January super without breaking the bank breakfast smoothie recipe:
1 cup water, 1 cup non dairy milk, 1 banana, handful Kale (50p per massive bag at the moment at Tescos), 1 scoop oats, some ice….BLEND!!!! Enjoy 🙂
2. Fried Rice and Noodle Soup instead of any takeaways that you love (like EastzEast Vegetable Vindaloo, for my sins)
Embracing Asian food at home can help you to feel like you are eating something full of flavour and exotic without taking a trip to the takeaway. Often too, these home cooked versions will help you swerve any nasty chemicals, flavourings or colourings that are favourites of takeaways to make you love the food. I have two alternatives to Asian style takeaways, the first of which being fried rice:
Cook 50g rice per person and drain. Chop up onion, garlic, ginger, and any stir fry veg you have hanging about in the fridge (I used tomatoes, mushrooms, pak choi, and chillis!). Heat your wok with some peanut or rapeseed oil until its screaming hot, then flash fry the onions, garlic and ginger. Add the rice into the pan and season with 2 teaspoons soy per person and some lime or fish sauce (diet depending). Then mix around till the rice is coated and then add in all the veg. Keep stirfrying for a couple of minutes, add a dash of white pepper and voila! push the rice into a bowl and then turn out onto a plate for a dome effect. Serve with lashings of lime wedges, coriander if you have it and chilli sauce.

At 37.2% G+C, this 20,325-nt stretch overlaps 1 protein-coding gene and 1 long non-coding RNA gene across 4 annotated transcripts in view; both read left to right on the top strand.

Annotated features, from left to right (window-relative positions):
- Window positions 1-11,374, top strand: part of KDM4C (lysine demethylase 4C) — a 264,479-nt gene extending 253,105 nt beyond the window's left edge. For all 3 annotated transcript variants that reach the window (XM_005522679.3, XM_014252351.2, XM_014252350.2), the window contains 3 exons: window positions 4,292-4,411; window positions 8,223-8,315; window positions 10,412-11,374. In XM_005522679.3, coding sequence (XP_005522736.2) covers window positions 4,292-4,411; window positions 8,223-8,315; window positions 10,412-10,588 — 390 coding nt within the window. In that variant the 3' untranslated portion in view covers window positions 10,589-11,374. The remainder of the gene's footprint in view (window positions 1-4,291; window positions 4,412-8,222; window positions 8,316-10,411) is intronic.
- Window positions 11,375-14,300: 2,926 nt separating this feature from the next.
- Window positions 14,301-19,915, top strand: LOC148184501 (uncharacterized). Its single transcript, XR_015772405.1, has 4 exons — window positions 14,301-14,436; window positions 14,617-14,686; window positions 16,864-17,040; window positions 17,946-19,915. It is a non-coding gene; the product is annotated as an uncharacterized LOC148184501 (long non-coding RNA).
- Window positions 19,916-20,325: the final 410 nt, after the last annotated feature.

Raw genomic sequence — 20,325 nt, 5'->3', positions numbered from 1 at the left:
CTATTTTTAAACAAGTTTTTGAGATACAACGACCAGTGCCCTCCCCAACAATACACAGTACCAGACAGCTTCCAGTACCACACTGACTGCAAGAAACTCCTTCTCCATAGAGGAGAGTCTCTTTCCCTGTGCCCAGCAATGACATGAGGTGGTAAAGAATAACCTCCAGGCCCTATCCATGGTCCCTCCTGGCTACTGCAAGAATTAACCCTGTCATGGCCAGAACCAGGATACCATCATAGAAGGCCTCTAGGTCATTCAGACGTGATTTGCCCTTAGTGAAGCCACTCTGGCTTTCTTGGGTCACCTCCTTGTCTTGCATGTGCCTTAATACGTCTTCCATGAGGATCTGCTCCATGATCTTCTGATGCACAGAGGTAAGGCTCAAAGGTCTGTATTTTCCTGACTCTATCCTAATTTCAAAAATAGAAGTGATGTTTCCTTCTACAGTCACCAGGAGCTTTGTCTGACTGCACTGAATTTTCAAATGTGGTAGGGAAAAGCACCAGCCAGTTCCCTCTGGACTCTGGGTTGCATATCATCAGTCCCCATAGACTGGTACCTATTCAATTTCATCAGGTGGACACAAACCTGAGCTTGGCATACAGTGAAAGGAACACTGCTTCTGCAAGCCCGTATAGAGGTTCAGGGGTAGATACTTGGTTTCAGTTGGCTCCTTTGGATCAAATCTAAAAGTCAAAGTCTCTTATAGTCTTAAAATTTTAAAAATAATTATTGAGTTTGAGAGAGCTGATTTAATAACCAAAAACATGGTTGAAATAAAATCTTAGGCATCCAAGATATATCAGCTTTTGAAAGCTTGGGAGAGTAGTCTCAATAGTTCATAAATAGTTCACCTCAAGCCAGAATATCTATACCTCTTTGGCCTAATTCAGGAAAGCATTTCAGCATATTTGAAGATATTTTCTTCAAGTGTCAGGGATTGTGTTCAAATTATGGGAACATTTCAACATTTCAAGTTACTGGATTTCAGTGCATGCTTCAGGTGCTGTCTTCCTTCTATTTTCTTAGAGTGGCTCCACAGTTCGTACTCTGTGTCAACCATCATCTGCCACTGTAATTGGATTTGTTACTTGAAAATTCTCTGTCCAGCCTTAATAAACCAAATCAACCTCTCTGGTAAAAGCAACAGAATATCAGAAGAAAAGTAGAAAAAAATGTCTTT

Noodle soup is warming, very healthy and aromatic. It’s a lovely treat for a cold winters day. To make my noodle soup cut up an onion, garlic, ginger and chillis. Fry these in a pan while you cut up the rest of the veg (whatever you have in the fridge. I used mushrooms, tomatoes, pak choi, peppers, celery and sweetcorn. You only need a little of each so you can make this in tandem with the rice on another night). Boil a kettle and make 1 litre or so of vegetable stock. Add this to the pan and let it come to a simmer with the aromatics. Then add in the vegetables and give them a slight boil. While you do this cook noodles (one basket per person) for two minutes and drain them off. Add the drained noodles into the pan. Add 2 teaspoons of soy sauce per person and some generous squeezings of lime. Serve in big slurpy bowls with chilli flakes on the side and lashings of coriander on top. The joy of this is probably getting the soup all over your chin as you eat it 🙂